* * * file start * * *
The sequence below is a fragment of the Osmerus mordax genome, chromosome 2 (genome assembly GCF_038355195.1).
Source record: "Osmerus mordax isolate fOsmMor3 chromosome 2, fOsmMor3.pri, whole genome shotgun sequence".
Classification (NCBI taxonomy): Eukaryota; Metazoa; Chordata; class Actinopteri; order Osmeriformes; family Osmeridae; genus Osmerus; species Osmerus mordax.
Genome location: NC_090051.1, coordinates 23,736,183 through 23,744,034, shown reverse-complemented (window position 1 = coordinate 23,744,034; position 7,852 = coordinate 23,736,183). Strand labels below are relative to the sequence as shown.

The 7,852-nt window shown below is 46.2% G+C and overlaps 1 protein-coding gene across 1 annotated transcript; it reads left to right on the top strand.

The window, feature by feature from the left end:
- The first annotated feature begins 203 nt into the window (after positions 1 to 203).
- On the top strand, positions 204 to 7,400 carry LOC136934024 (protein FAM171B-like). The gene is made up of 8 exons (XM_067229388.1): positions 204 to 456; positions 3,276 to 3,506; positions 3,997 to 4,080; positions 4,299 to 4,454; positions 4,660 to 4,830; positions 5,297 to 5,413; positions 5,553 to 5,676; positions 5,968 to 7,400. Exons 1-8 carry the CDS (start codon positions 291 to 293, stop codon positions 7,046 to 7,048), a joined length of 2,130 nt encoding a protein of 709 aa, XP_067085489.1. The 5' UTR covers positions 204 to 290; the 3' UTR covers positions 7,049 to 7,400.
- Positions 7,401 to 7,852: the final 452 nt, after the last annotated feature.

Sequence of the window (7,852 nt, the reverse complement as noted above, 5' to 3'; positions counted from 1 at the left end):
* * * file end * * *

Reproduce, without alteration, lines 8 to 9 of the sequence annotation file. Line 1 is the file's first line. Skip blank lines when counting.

- On the top strand, positions 204 to 7,400 carry LOC136934024 (protein FAM171B-like). The gene is made up of 8 exons (XM_067229388.1): positions 204 to 456; positions 3,276 to 3,506; positions 3,997 to 4,080; positions 4,299 to 4,454; positions 4,660 to 4,830; positions 5,297 to 5,413; positions 5,553 to 5,676; positions 5,968 to 7,400. Exons 1-8 carry the CDS (start codon positions 291 to 293, stop codon positions 7,046 to 7,048), a joined length of 2,130 nt encoding a protein of 709 aa, XP_067085489.1. The 5' UTR covers positions 204 to 290; the 3' UTR covers positions 7,049 to 7,400.
- Positions 7,401 to 7,852: the final 452 nt, after the last annotated feature.